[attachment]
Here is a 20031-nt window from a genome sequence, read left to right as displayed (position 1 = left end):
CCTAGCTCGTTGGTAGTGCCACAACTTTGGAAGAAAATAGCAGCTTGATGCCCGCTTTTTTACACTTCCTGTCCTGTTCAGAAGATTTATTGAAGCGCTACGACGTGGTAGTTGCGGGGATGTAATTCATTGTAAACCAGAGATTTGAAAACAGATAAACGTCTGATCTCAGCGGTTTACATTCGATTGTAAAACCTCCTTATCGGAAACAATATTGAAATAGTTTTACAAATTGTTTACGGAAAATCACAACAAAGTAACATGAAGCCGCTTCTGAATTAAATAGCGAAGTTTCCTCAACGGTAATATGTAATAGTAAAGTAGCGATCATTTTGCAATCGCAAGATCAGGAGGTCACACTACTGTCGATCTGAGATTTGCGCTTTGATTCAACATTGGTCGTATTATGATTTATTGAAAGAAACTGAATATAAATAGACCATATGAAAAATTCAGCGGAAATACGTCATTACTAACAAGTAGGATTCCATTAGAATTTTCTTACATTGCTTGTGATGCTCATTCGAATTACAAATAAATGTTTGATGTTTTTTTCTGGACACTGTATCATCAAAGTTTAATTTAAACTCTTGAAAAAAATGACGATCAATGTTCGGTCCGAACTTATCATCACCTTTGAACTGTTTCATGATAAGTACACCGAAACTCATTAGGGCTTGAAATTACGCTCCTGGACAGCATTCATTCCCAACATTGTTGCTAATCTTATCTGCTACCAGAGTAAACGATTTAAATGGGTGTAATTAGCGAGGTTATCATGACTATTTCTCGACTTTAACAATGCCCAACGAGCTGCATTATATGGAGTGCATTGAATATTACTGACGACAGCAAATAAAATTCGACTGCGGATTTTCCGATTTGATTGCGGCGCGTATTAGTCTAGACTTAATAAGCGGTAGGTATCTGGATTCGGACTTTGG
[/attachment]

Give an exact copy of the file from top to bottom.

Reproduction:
Here is a 20031-nt window from a genome sequence, read left to right as displayed (position 1 = left end):
CCTAGCTCGTTGGTAGTGCCACAACTTTGGAAGAAAATAGCAGCTTGATGCCCGCTTTTTTACACTTCCTGTCCTGTTCAGAAGATTTATTGAAGCGCTACGACGTGGTAGTTGCGGGGATGTAATTCATTGTAAACCAGAGATTTGAAAACAGATAAACGTCTGATCTCAGCGGTTTACATTCGATTGTAAAACCTCCTTATCGGAAACAATATTGAAATAGTTTTACAAATTGTTTACGGAAAATCACAACAAAGTAACATGAAGCCGCTTCTGAATTAAATAGCGAAGTTTCCTCAACGGTAATATGTAATAGTAAAGTAGCGATCATTTTGCAATCGCAAGATCAGGAGGTCACACTACTGTCGATCTGAGATTTGCGCTTTGATTCAACATTGGTCGTATTATGATTTATTGAAAGAAACTGAATATAAATAGACCATATGAAAAATTCAGCGGAAATACGTCATTACTAACAAGTAGGATTCCATTAGAATTTTCTTACATTGCTTGTGATGCTCATTCGAATTACAAATAAATGTTTGATGTTTTTTTCTGGACACTGTATCATCAAAGTTTAATTTAAACTCTTGAAAAAAATGACGATCAATGTTCGGTCCGAACTTATCATCACCTTTGAACTGTTTCATGATAAGTACACCGAAACTCATTAGGGCTTGAAATTACGCTCCTGGACAGCATTCATTCCCAACATTGTTGCTAATCTTATCTGCTACCAGAGTAAACGATTTAAATGGGTGTAATTAGCGAGGTTATCATGACTATTTCTCGACTTTAACAATGCCCAACGAGCTGCATTATATGGAGTGCATTGAATATTACTGACGACAGCAAATAAAATTCGACTGCGGATTTTCCGATTTGATTGCGGCGCGTATTAGTCTAGACTTAATAAGCGGTAGGTATCTGGATTCGGACTTTGG